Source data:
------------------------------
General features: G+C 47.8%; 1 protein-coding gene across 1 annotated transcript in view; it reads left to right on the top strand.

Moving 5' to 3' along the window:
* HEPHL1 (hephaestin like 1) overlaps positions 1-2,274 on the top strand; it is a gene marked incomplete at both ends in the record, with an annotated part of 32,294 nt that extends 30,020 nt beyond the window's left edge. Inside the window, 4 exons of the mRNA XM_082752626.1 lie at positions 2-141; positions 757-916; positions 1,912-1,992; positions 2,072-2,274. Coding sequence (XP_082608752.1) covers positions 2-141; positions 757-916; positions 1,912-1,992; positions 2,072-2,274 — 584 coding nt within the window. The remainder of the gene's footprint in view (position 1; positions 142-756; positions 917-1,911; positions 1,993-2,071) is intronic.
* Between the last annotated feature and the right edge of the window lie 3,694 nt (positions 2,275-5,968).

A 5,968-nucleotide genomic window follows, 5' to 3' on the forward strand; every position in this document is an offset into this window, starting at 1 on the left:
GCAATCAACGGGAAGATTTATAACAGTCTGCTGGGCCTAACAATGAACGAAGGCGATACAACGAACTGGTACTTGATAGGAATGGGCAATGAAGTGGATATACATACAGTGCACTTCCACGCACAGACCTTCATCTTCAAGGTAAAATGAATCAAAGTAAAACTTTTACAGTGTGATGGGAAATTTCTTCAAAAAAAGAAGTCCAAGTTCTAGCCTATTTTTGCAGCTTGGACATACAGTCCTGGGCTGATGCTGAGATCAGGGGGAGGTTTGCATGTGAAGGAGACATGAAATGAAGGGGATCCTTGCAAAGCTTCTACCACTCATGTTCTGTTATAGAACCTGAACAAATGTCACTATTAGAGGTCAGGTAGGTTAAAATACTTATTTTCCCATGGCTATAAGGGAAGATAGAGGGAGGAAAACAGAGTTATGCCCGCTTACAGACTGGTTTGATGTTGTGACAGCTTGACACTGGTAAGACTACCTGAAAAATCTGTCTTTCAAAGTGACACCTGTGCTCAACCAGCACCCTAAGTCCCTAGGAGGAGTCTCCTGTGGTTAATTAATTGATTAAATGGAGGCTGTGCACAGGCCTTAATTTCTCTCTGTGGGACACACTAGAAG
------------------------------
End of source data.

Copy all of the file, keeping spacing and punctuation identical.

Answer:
General features: G+C 47.8%; 1 protein-coding gene across 1 annotated transcript in view; it reads left to right on the top strand.

Moving 5' to 3' along the window:
* HEPHL1 (hephaestin like 1) overlaps positions 1-2,274 on the top strand; it is a gene marked incomplete at both ends in the record, with an annotated part of 32,294 nt that extends 30,020 nt beyond the window's left edge. Inside the window, 4 exons of the mRNA XM_082752626.1 lie at positions 2-141; positions 757-916; positions 1,912-1,992; positions 2,072-2,274. Coding sequence (XP_082608752.1) covers positions 2-141; positions 757-916; positions 1,912-1,992; positions 2,072-2,274 — 584 coding nt within the window. The remainder of the gene's footprint in view (position 1; positions 142-756; positions 917-1,911; positions 1,993-2,071) is intronic.
* Between the last annotated feature and the right edge of the window lie 3,694 nt (positions 2,275-5,968).

A 5,968-nucleotide genomic window follows, 5' to 3' on the forward strand; every position in this document is an offset into this window, starting at 1 on the left:
GCAATCAACGGGAAGATTTATAACAGTCTGCTGGGCCTAACAATGAACGAAGGCGATACAACGAACTGGTACTTGATAGGAATGGGCAATGAAGTGGATATACATACAGTGCACTTCCACGCACAGACCTTCATCTTCAAGGTAAAATGAATCAAAGTAAAACTTTTACAGTGTGATGGGAAATTTCTTCAAAAAAAGAAGTCCAAGTTCTAGCCTATTTTTGCAGCTTGGACATACAGTCCTGGGCTGATGCTGAGATCAGGGGGAGGTTTGCATGTGAAGGAGACATGAAATGAAGGGGATCCTTGCAAAGCTTCTACCACTCATGTTCTGTTATAGAACCTGAACAAATGTCACTATTAGAGGTCAGGTAGGTTAAAATACTTATTTTCCCATGGCTATAAGGGAAGATAGAGGGAGGAAAACAGAGTTATGCCCGCTTACAGACTGGTTTGATGTTGTGACAGCTTGACACTGGTAAGACTACCTGAAAAATCTGTCTTTCAAAGTGACACCTGTGCTCAACCAGCACCCTAAGTCCCTAGGAGGAGTCTCCTGTGGTTAATTAATTGATTAAATGGAGGCTGTGCACAGGCCTTAATTTCTCTCTGTGGGACACACTAGAAG